Ecological Services
Mountain-Prairie Region
Graphic button showing the 8 state mountain prairie region

About Us

 

Jump to a section: National Wetlands Inventory | Conservation Planning | Environmental Contaminants | Endangered Species | Open / Close All

The Mountain-Prairie Region's Office of Ecological Services (ES) works to restore and protect healthy populations of fish, wildlife, and plants and the environments upon which they depend. Using the best available science, ES personnel work with Federal, State, Tribal, local, and non-profit stakeholders, as well as private land owners, to avoid, minimize, and mitigate threats to our Nation's natural resources. Among the many tools ES employs to achieve these goals is the administration of numerous laws, including the Endangered Species Act, Fish and Wildlife Coordination Act, National Environmental Policy Act, Clean Water Act, Federal Power Act, Migratory Bird Treaty Act, Bald and Golden Eagle Protection Act, and Sikes Act.

We also conduct oil spill and other environmental contaminant assessment and response activities, promote invasive species management and habitat restoration actions, conduct public outreach and education, and coordinate with other Federal agencies to ensure fish and wildlfe impacts are considered during the planning and construction of projects such as roads, dams, energy (oil and gas, wind and coal), and forest and rangeland management.


National Wetlands Inventory »

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The Service is the principal Federal agency tasked with informing the American public on the extent and status of the Nation's wetlands. To fulfill this responsibility, ES produces and distributes maps and other geospatial data on the location, type, and function of wetlands and deepwater habitats. These data support research, land management planning and analyses, policy development, and modeling activities for programs within and outside the Service.


Conservation Planning »

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Through project planning, ES seeks to provide biological expertise early in the process to assist other Federal agencies in the design and construction of projects to minimize adverse environmental impacts to fish, wildlife, and plants and their habitats. Through these efforts, ES attempts to protect rare and declining species and their habitats before actions such as Federal listings for endangered or threatened species become necessary. We also recommend mitigation measures and monitoring to employ Adaptive Management.


Environmental Contaminants »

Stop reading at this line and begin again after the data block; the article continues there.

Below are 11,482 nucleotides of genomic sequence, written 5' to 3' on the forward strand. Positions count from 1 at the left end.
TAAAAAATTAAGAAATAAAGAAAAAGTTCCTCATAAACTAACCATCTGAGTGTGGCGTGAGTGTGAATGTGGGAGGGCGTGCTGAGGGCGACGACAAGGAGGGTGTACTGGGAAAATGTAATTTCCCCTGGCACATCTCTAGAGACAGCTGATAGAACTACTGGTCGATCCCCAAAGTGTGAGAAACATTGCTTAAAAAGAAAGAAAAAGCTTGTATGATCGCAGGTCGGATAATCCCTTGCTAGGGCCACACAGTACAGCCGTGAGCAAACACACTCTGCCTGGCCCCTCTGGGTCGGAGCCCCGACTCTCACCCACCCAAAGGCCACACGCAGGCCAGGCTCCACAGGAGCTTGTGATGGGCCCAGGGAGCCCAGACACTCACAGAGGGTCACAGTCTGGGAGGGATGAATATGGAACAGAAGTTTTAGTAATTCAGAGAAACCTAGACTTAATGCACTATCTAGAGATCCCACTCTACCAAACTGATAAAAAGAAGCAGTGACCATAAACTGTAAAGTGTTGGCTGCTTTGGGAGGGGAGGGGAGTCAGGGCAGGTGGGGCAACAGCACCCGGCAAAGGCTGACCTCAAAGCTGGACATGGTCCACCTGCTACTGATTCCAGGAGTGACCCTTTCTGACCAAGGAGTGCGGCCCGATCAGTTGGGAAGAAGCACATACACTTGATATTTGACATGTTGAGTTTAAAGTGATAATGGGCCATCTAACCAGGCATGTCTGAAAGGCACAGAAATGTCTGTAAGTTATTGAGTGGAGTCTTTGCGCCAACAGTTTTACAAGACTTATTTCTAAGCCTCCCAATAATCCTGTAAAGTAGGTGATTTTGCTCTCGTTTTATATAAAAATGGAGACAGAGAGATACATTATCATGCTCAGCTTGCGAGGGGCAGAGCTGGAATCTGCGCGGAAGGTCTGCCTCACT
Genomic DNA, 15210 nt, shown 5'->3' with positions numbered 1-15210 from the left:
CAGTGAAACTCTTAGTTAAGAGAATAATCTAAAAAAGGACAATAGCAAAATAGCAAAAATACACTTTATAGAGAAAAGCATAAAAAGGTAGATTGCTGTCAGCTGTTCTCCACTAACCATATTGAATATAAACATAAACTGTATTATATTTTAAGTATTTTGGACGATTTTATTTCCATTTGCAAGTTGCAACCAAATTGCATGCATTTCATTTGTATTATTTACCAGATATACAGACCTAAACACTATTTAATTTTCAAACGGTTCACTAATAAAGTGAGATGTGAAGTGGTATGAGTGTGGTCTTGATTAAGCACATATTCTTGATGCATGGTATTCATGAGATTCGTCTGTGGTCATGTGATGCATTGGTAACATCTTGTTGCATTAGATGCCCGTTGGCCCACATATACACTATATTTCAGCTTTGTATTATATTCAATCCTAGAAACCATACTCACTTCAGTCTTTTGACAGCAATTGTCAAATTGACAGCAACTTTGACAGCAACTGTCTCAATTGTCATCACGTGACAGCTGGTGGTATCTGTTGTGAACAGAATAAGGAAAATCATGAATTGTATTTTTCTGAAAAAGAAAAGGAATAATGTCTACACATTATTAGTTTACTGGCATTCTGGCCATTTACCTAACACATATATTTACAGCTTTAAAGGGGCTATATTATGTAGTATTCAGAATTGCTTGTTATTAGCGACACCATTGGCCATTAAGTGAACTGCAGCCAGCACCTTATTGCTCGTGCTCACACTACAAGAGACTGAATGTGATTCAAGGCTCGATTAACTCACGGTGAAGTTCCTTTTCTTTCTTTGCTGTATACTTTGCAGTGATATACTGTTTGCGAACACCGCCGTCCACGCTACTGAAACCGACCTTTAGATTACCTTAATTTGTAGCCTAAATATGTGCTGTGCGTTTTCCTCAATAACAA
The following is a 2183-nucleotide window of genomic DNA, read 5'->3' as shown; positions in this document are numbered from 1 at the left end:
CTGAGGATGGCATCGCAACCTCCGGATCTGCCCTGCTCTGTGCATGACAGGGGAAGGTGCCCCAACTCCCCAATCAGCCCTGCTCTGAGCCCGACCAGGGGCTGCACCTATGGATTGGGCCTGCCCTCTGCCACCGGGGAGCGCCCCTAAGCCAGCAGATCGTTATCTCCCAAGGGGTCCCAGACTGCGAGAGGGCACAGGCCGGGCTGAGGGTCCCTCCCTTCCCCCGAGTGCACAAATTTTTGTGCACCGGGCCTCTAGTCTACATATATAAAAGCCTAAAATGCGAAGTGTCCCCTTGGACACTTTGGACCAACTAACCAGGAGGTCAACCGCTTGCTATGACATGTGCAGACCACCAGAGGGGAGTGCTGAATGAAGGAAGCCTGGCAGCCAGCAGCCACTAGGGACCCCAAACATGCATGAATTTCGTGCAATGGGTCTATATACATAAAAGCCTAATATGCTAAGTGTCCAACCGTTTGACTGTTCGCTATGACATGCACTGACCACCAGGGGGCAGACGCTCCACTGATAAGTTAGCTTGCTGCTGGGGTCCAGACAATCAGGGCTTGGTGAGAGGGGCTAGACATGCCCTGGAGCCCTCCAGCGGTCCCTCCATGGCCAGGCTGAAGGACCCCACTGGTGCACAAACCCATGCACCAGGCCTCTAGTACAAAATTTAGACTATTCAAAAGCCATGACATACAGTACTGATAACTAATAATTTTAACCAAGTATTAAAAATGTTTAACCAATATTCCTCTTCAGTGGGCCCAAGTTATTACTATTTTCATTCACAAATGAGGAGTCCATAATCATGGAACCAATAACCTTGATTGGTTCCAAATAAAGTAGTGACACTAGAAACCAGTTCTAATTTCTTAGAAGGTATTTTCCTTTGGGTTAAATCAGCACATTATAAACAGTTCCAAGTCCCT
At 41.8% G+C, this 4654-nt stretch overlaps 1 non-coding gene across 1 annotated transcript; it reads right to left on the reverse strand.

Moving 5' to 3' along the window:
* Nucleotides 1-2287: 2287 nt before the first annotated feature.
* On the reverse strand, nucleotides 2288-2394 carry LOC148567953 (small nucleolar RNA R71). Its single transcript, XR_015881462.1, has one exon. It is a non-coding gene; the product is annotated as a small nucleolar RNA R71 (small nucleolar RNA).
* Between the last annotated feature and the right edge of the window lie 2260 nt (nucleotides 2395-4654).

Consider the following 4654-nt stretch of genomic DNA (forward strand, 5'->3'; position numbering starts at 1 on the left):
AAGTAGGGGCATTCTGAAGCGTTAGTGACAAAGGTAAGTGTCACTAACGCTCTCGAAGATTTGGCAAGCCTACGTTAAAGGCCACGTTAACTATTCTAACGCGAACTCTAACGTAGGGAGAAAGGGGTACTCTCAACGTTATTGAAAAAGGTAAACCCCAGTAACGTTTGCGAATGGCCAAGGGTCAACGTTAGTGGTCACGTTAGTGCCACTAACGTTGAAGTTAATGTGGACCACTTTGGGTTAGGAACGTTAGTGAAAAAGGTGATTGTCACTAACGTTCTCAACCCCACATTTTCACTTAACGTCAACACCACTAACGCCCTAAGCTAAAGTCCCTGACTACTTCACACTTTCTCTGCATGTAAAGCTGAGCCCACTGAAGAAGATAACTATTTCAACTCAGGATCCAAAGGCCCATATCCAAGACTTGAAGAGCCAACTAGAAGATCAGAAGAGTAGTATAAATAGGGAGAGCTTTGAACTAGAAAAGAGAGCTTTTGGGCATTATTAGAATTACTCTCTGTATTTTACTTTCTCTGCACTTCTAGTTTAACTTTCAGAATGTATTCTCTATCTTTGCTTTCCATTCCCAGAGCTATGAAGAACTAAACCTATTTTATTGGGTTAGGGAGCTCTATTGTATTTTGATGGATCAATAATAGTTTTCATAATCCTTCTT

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Biologist Andrea Gray collects eggs for contaminant analysis. Credit: USFWS

Biologist Andrea Gray collects eggs for contaminant analysis. Credit: USFWS

Environmental Contaminants (EC) Specialists have unique and specialized expertise and experience, including:

  • Hazardous Spill Response
  • Environmental Resoration
  • Water Quality Criteria and Evaluation
  • Using Pesticides and Pest Management Methods
  • Conducting Contaminant Investigations

This expertise helps EC Specialists identify sources of environmental contamination, assess the impacts of contaminants to fish and wildlife resources, and help restore contaminated habitats. The EC Program's operations enhance all other Service activities, and EC Specialists regularly partner with other agencies and organizations to address their environmental contaminant concerns.


Endangered Species »

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As the principal Federal partner responsible for administering the Endangered Species Act (ESA), the Service takes the lead in conserving the Nation's imperiled species by fostering partnerships, employing scientific excellence, and developing a workforce of conservation leaders. Ecological Services carries out its responsibilities under the ESA through the following activities:

  1. Candidate Conservation
  2. Listing and Critical Habitat
  3. Recovery
  4. Consultations
  5. Grants
  6. Habitat Conservation Plans
  7. Tribal Cooperation

 

The mission of the U.S. Fish and Wildlife Service is working with Others to conserve, protect, and enhance fish, wildlife, plants and their habitats for the continuing benefit of the American People.
Last modified: April 09, 2015
All Images Credit to and Courtesy of the U.S. Fish and Wildlife Service Unless Specified Otherwise.
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